VACAVILLE, CALIFORNIA — Soon after Jon Grobman was released from prison, where he had once thought he would die, he headed back inside voluntarily — this time with canine sidekicks.
Grobman was returning as the newest hire of a nonprofit group, Paws for Life K9 Rescue, that had been instrumental in his own long and difficult road to redemption.
He won’t easily forget the words of the judge who sentenced him to life without parole. “If I felt that you had any promise to ever amount to anything in your life, I wouldn’t give you this sentence,” Grobman recalled the judge saying.
The takeaway, Grobman said, was that “he determined I had no value to anyone or anything in this world.” Sixteen years later, his voice still shakes from the memory.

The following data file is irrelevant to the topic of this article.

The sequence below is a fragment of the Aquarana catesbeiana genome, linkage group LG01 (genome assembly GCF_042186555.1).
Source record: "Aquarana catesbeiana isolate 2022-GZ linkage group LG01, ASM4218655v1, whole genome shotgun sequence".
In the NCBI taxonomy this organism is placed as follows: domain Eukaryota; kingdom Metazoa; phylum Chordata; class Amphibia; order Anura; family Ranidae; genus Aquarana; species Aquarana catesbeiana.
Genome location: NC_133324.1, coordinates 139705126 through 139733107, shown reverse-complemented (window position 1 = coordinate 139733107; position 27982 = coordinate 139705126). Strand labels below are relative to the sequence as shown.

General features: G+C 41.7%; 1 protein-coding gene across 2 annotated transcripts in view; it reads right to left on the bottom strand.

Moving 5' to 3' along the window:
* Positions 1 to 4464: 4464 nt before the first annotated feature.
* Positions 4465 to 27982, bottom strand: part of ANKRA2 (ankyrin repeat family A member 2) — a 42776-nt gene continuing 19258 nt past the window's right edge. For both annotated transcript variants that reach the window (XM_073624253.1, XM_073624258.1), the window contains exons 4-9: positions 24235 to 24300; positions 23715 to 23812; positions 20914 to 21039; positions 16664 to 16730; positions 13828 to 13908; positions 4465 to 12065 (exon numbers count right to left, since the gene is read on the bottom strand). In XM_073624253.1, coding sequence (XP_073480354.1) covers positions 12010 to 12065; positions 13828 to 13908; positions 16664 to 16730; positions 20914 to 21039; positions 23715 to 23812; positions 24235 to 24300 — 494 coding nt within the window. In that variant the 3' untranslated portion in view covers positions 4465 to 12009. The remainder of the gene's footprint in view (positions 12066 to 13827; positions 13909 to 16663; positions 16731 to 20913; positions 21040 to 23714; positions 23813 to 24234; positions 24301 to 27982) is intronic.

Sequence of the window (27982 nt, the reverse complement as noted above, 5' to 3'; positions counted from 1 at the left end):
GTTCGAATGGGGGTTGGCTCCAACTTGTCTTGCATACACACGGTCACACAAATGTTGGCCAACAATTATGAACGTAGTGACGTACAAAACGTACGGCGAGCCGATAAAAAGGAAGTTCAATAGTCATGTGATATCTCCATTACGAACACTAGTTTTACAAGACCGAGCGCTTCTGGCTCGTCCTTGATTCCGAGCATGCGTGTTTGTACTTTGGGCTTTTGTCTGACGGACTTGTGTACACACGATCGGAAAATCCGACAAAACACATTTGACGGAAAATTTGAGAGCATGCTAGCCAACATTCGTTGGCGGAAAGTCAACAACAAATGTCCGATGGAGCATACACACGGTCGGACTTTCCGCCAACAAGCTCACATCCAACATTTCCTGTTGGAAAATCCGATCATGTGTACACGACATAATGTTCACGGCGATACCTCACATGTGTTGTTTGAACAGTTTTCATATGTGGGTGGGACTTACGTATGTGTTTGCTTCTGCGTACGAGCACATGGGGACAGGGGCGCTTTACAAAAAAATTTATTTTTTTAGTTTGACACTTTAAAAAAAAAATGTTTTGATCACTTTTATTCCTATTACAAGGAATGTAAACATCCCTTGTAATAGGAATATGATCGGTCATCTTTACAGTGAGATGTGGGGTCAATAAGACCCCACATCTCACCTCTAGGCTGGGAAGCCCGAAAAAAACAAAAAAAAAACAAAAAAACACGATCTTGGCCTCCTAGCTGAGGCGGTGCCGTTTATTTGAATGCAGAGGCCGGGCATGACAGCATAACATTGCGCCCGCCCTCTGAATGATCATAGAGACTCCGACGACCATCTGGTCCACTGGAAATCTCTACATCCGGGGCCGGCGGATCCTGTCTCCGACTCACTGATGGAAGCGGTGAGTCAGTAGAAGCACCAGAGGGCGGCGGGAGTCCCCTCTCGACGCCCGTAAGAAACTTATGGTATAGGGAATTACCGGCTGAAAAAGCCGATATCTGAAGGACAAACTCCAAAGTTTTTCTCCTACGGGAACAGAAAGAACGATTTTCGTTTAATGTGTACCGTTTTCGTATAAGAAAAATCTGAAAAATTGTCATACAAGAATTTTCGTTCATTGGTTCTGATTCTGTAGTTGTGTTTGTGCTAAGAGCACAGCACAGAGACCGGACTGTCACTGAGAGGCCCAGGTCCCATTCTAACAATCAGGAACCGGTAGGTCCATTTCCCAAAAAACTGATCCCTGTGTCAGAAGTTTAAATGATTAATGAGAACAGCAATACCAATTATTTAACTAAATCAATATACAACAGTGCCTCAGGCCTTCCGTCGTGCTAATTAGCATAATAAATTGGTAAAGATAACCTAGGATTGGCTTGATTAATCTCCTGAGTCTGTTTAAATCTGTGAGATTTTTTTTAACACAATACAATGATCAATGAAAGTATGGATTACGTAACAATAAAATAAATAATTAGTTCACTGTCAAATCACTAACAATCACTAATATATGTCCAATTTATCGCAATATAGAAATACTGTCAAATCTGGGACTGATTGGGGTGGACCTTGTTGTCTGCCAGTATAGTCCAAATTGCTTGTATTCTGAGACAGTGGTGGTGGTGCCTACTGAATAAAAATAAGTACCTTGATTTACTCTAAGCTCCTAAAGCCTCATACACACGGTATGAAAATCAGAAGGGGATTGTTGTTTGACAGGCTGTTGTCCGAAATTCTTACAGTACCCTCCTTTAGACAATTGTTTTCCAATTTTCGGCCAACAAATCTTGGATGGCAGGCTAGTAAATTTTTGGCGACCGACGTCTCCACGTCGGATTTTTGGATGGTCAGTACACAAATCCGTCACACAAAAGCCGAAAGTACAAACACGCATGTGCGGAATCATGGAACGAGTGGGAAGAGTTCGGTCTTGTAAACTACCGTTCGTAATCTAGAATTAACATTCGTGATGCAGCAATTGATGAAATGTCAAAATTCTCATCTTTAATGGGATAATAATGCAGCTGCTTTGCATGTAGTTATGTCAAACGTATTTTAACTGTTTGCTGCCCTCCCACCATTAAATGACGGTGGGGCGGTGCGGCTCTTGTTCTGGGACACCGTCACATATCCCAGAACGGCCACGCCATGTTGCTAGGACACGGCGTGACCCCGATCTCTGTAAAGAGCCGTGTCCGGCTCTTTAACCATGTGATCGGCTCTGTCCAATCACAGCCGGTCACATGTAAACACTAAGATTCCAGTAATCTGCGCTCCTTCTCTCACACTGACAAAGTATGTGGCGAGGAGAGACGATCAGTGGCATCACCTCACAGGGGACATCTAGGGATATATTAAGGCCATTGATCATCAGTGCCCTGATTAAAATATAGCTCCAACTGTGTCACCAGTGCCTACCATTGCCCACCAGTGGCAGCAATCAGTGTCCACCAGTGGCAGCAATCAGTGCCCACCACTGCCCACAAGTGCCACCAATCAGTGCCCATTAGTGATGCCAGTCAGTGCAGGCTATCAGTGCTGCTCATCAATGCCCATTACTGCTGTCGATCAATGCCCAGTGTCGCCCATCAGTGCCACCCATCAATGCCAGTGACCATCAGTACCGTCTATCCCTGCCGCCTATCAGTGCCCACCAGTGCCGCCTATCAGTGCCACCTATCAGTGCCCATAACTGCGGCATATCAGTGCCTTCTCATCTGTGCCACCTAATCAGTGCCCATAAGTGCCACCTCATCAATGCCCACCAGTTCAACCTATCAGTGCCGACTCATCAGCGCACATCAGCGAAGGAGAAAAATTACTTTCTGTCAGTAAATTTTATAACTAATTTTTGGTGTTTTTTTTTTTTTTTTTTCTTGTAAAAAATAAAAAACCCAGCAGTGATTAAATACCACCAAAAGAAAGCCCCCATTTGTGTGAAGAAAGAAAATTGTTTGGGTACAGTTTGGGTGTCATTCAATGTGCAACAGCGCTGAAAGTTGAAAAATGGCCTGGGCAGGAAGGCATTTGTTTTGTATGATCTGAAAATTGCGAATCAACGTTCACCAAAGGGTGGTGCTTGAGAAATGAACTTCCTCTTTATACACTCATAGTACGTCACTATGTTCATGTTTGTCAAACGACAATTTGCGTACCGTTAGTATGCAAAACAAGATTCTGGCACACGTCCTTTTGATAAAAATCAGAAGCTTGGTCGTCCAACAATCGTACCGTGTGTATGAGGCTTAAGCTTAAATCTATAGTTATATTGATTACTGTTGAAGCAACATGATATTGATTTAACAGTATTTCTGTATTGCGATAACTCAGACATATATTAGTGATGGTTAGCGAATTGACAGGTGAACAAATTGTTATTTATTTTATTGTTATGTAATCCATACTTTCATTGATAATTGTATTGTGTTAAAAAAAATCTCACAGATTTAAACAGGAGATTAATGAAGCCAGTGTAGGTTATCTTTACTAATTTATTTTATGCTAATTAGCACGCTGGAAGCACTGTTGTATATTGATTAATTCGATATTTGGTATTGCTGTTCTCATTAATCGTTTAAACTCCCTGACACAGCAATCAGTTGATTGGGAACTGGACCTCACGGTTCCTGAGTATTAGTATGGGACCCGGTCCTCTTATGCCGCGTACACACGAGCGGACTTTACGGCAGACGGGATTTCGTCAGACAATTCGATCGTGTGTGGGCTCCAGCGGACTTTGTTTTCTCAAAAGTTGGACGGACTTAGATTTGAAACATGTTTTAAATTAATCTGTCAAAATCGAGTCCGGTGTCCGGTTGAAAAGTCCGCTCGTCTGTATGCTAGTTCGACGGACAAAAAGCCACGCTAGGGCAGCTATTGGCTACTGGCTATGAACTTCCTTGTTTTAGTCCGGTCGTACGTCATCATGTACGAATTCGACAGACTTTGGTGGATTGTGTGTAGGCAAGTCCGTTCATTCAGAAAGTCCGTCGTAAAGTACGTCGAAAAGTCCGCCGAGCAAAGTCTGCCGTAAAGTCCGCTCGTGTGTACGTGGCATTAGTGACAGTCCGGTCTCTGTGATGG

Raised in a nonobservant Jewish family in the affluent Bay Area town of Hillsborough, California, Grobman had been in trouble for years. He’d begun experimenting with drugs at a young age, continuing as he struggled with emotional issues. When his parents sent him to a child psychologist as a teen, the doctor molested him (along with many other young boys, including several Jewish victims, over the span of decades).
Stealing to fund his drug habit into adulthood, Grobman continued to get in trouble with the law. In 2005 he ran afoul of California’s “three strikes” law, which suggests a 25-years-to-life sentence for anyone convicted of three felonies.
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